The world closes in on Little Italy

Updated: 2011-04-17 07:47

By Sam Roberts (New York Times)

Twitter Facebook Myspace Yahoo! Linkedin Mixx

 The world closes in on Little Italy

Little Italy, once a 50-block enclave, has shrunk as Chinatown has encroached and Italians have moved out. Grand Street at Mott Street in 1974, right. The owners of DiPalo's have worked to make it a destination as Little Italy has changed.

The world closes in on Little Italy

Little Italy, once the heart of Italian-American life in the city, exists mostly as a memory.

In 1950, nearly half of the more than 10,000 New Yorkers living in the heart of Little Italy identified as Italian-American.

By 2000, the census found that the Italian-American population had dwindled to 6 percent. Only 44 were Italian-born, compared with 2,149 a half-century earlier.

A census survey released in December determined that the proportion of Italian-Americans among the 8,600 residents in the same two-dozen-square-block area of Lower Manhattan had shrunk to about 5 percent.

And, incredibly, the census could not find a single resident who had been born in Italy.

The only streets that really feel like they belong to Little Italy, Mulberry and Grand, are still crammed with venerable Italian restaurants and shops. But Chinese-language advertisements pepper the sidewalk.

The Gambino crime family's old social club at 247 Mulberry is now a shoe and handbag boutique. In January, more than 100 reputed members of mob families were charged with federal crimes; none lived in Little Italy.

Sambuca's Cafe, at 105 Mulberry Street, is listed by Yelp, the food-oriented Web site, as being in Chinatown - particularly humiliating because it is owned by the president of the Little Italy Merchants Association.

Of the 8,600 residents counted by the census in the heart of Little Italy in 2009, nearly 4,400 were foreign-born. Of those, 89 percent were born in Asia. In 2009, a Korean immigrant won a tenor competition sponsored by the Little Italy Merchants Association. And a Chinese immigrant, Margaret S. Chin, was elected to represent the district in the City Council.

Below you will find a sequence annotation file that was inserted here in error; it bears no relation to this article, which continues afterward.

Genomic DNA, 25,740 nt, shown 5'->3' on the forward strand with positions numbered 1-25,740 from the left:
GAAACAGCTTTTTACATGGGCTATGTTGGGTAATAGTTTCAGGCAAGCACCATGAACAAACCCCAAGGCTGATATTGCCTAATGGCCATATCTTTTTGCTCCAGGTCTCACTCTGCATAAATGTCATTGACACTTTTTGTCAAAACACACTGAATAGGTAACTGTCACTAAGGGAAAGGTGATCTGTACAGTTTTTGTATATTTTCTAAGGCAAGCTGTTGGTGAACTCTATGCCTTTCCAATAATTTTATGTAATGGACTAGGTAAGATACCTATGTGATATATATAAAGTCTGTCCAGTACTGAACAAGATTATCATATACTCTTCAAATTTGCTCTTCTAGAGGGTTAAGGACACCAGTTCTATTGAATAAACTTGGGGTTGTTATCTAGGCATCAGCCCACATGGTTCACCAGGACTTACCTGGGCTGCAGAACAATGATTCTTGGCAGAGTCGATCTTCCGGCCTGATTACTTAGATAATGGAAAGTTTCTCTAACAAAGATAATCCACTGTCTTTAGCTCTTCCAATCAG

The world closes in on Little Italy

Natalie Diaz, 34, left, with her children, Johnny and Anna, at the Mulberry Street Bar, which her family owns. Above, Ms. Diaz in 1982 with her aunt Vivian Catenaccio at the family's food stand. Joshua Bright for The New York Times

The world closes in on Little Italy

The City Planning Commission is poised to approve the creation of a Chinatown Business Improvement District, which would engulf all but about two square blocks of a haven that once spanned almost 50 square blocks and had the largest concentration of Italian immigrants in the United States.

"When the Italians made money they moved out to Queens and New Jersey, they sold to the Chinese, who are now selling to the Vietnamese and Malaysians," said Ernest Lepore, 46, who, with his brother and mother, owns Ferrara, an espresso and pastry shop his family opened 119 years ago.

Still, some residents cling to a neighborhood that is rich in history and culture.

Natalie Diaz's children are the fifth generation of a family that arrived from Naples in 1916. She still lives in the building where she grew up. Her husband's parents were Irish and Puerto Rican.

"Little by little, everyone wants a little more, more space, and moves away," said Ms. Diaz, 34.

Cleanliness, quaintness and low crime have broadened the neighborhood's appeal, which has driven up rents. The owners of a two-bedroom co-op on Grand Street are asking $1.5 million.

Still, some Little Italy landmarks appear to be thriving, thanks mostly to tourists.

Lou Di Palo took over Di Palo's, an Italian specialty food store that opened in 1903, from his ailing father in 1990. The nearby Alleva dairy, which advertises itself as the nation's oldest Italian cheese store, opened in 1892. Fifth-generation family members work in both stores.

"We're going to take our business and go backwards - focus the way our grandparents and great-grandparents ran their operation: family-oriented," Mr. Di Palo said.

Ms. Diaz says tradition binds her to the neighborhood. "I owe it to my ancestors," she said.

The New York Times


Han me downs

Traditional 3,000-year-old clothes are making a comeback.

Reaching out
Fast growth fuels rise in super rich
Chinese tourists spend more

European Edition


Big spenders

More mainland tourists are expected to spend money on overseas travel this year.

Rise in super rich

Report cites rising property prices, gdp as key drivers of increasing number of chinese millionaires.

Reaching out

Condom makers are stepping up their presence in smaller cities to boost sales

Head underground to see the vibrant Beijing
Beloved polar bear died
Panic buying of salt